Japan's Urawa play in empty stadium after racist sign
Urawa Red Diamonds captain Yuki Abe (8th L) delivers a speech in front of teammates, prior to their J-League match against Shimizu S-Pulse, at the Saitama 2002 stadiuim on March 23, 2014 - by Toshifumi Kitamura
League officials hit Japan's best-supported club with an unprecedented one-game supporter ban over the sign, written in English and hung over an entrance to the stands at a match on March 8.
An eerie atmosphere greeted the players at the 63,700-capacity Saitama Stadium - a 2002 World Cup semi-final venue - with advertising hoardings replaced by signs promoting the UN's Sports for Peace programme and entrance music cancelled.
"It was a difficult game to play in," said Urawa defender Tomoaki Makino. "The players were all motivated, but it was the little things like having no music before the game that made the difference."
S-Pulse striker Shun Nagasawa opened the scoring in the 19th minute before Urawa's Genki Haraguchi slammed home an equalizer in the 76th minute.
"As a player you want to play in Urawa at a World Cup stadium," said Shimizu's Dutch defender Calvin Jong-a-Pin.
"Normally the stadium is full and it's an incredible atmosphere so it's disappointing, but on the other hand I respect the decision that they made and sometimes you have to make a stand."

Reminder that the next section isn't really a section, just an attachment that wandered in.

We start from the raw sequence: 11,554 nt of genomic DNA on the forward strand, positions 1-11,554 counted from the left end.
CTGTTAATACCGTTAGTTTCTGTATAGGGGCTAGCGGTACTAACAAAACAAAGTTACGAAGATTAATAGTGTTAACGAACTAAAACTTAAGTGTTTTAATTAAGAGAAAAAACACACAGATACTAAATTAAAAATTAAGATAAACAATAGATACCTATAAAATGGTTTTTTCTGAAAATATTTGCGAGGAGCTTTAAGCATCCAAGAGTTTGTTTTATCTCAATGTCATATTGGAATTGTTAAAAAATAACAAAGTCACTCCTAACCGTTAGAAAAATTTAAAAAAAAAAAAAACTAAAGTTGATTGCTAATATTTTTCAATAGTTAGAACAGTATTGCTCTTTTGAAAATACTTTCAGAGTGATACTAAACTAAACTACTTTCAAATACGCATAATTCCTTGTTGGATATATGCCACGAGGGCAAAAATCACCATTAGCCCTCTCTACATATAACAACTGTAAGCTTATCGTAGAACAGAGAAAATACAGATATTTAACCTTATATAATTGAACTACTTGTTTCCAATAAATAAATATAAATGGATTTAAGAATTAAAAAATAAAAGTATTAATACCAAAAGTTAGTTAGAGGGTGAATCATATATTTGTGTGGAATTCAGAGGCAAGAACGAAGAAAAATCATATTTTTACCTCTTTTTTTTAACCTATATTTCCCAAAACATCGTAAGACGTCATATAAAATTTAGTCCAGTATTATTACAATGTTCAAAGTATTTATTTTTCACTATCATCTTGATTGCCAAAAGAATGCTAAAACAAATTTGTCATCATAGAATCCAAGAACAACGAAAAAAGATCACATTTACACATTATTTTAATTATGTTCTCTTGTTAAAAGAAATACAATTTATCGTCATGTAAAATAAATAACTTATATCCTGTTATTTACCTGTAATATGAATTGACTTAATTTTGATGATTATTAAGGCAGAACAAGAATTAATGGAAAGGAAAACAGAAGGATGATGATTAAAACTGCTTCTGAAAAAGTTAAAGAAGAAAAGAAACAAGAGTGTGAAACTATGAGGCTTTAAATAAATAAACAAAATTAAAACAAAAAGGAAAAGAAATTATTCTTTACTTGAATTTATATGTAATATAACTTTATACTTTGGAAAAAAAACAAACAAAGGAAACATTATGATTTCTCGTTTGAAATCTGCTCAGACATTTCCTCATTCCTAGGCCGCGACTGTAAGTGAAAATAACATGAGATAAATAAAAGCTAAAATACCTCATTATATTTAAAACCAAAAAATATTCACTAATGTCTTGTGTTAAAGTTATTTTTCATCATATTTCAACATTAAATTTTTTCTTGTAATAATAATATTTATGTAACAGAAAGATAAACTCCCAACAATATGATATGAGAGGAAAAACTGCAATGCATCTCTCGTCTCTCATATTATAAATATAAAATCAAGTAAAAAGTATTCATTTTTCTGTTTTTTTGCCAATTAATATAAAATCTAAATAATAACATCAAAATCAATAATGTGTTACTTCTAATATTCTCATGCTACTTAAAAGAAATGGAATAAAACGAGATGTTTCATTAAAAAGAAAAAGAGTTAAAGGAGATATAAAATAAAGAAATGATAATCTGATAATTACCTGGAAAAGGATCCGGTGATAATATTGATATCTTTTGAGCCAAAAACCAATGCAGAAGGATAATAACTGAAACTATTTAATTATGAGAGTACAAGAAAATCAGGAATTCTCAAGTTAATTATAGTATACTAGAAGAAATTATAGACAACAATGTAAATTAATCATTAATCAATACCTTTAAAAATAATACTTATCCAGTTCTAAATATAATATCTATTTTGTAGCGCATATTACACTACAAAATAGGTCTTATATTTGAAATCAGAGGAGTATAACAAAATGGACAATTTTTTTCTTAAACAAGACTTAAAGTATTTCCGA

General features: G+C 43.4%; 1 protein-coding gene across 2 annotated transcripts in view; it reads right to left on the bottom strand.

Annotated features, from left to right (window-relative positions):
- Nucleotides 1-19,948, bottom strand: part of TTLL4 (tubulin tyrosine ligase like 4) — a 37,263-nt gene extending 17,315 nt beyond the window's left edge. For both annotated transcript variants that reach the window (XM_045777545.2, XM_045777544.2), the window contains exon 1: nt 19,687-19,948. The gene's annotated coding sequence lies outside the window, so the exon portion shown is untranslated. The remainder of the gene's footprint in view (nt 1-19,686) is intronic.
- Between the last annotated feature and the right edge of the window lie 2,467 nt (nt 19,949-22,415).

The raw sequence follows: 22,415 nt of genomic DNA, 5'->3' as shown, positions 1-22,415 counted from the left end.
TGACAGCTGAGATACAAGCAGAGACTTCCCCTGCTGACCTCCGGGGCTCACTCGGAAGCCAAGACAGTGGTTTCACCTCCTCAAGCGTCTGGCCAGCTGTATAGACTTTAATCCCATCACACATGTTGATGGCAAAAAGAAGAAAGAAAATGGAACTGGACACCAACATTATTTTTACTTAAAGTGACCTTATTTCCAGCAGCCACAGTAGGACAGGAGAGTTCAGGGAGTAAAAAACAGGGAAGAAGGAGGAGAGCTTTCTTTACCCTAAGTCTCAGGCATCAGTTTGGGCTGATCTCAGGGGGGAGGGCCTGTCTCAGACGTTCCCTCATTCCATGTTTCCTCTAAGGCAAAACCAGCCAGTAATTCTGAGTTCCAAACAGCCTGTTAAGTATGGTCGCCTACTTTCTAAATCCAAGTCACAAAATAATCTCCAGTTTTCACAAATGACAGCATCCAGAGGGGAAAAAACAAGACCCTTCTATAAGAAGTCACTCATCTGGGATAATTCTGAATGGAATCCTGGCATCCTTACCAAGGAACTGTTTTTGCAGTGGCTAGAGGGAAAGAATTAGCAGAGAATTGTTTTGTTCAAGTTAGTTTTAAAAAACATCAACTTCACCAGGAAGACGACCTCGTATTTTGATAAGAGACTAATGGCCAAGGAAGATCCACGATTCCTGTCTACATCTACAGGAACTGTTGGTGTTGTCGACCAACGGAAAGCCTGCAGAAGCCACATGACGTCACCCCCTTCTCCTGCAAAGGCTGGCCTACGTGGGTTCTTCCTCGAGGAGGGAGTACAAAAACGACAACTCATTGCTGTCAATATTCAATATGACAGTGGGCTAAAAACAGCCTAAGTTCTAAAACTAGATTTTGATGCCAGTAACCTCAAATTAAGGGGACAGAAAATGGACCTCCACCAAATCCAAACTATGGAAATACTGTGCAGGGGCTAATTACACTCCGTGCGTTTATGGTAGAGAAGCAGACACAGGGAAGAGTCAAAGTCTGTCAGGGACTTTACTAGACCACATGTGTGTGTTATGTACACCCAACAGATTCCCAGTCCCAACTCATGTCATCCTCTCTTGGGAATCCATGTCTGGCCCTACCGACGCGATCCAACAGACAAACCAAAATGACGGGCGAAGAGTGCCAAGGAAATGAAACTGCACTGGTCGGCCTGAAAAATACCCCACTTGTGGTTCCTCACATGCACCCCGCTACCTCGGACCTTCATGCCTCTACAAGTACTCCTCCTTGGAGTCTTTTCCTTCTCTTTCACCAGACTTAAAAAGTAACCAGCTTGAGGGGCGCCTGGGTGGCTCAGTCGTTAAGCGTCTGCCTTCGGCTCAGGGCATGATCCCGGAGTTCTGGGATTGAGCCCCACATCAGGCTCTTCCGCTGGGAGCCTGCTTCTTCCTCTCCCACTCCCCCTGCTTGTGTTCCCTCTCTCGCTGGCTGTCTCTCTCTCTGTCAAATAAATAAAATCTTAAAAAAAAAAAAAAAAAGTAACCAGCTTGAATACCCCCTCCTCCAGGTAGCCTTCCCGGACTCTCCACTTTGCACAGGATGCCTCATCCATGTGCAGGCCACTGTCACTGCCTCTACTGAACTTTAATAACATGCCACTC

Fans heeded Urawa's warning not to gather outside the stadium, with the train station and park surrounding the ground virtually deserted in the hours before kick-off.
Security guards patrolled the area outside the stadium, which is usually bustling with fans and food and merchandise stalls on match days.
Urawa, the former J-League and Asian champions with an average home gate of more than 37,000 last season, have been punished several times in the past for fan misbehaviour.
Fans brawled with rival supporters and then penned them inside the stadium in 2008, and the club was fined $50,000 in 2010 over racist abuse yelled at Vegalta Sendai's overseas players.
"Urawa Reds have to start again from scratch," said Urawa president Keizo Fuchita. "First of all we have to strive to improve the culture and awareness of our club.
"We will drastically improve our match-day management and make the stadium a place for people of all ages to enjoy sport in comfort."
Urawa have barred fans from displaying banners and flags indefinitely at home and away games.
The club has also indefinitely locked out all members of the supporters' group responsible for the banner, and promised root-and-branch reform to stamp out crowd trouble.
S-Pulse's American-Iranian manager Afshin Ghotbi, himself the target of racist abuse when Jubilo Iwata fans held up a banner telling him to "stop making nuclear bombs" in 2011, urged everyone in Japanese football to learn from the experience.
"Racism doesn't have a passport and it doesn't have a nationality," said Ghotbi. "We have a beautiful game and a beautiful game doesn't have a colour.
"When I started playing football, the ball was black and white. Now every ball has a lot of different colours."
Elsewhere in the J-League, Diego Forlan scored his first league goal as Cerezo Osaka beat previously flawless Kashima Antlers 2-0, while Yokohama F Marinos' perfect start to the season also fell in a 1-0 defeat to Ventforet Kofu.
Champions Sanfrecce Hiroshima were held 1-1 by Gamba Osaka, Omiya Ardija thrashed Vegalta Sendai 4-0, and Albirex Niigata beat Sagan Tosu 1-0.
Kashiwa Reysol kept promoted Tokushima Vortis pointless with a 2-0 win, and Nagoya Grampus beat Vissel Kobe 2-1.